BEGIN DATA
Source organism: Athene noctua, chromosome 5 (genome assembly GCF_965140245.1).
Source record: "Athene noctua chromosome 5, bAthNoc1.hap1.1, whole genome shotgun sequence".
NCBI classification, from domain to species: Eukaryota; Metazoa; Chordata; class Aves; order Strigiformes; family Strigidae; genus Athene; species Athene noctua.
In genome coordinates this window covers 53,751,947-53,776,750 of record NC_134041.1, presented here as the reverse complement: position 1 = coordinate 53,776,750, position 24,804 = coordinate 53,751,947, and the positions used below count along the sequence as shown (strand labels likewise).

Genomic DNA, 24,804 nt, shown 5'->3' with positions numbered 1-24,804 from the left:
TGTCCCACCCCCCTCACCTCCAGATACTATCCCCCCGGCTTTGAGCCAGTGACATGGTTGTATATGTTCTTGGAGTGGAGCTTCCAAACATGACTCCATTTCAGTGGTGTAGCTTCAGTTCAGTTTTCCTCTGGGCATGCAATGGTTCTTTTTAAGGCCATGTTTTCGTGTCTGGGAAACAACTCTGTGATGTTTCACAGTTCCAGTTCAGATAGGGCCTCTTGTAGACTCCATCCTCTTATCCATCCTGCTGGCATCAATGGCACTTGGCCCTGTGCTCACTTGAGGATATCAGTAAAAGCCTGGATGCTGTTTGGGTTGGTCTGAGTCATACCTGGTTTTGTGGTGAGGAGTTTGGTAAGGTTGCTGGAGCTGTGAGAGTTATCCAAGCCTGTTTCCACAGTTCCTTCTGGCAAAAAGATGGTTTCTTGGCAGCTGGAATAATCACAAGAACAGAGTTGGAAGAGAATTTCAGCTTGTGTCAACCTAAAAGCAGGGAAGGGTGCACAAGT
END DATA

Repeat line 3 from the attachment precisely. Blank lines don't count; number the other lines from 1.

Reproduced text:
NCBI classification, from domain to species: Eukaryota; Metazoa; Chordata; class Aves; order Strigiformes; family Strigidae; genus Athene; species Athene noctua.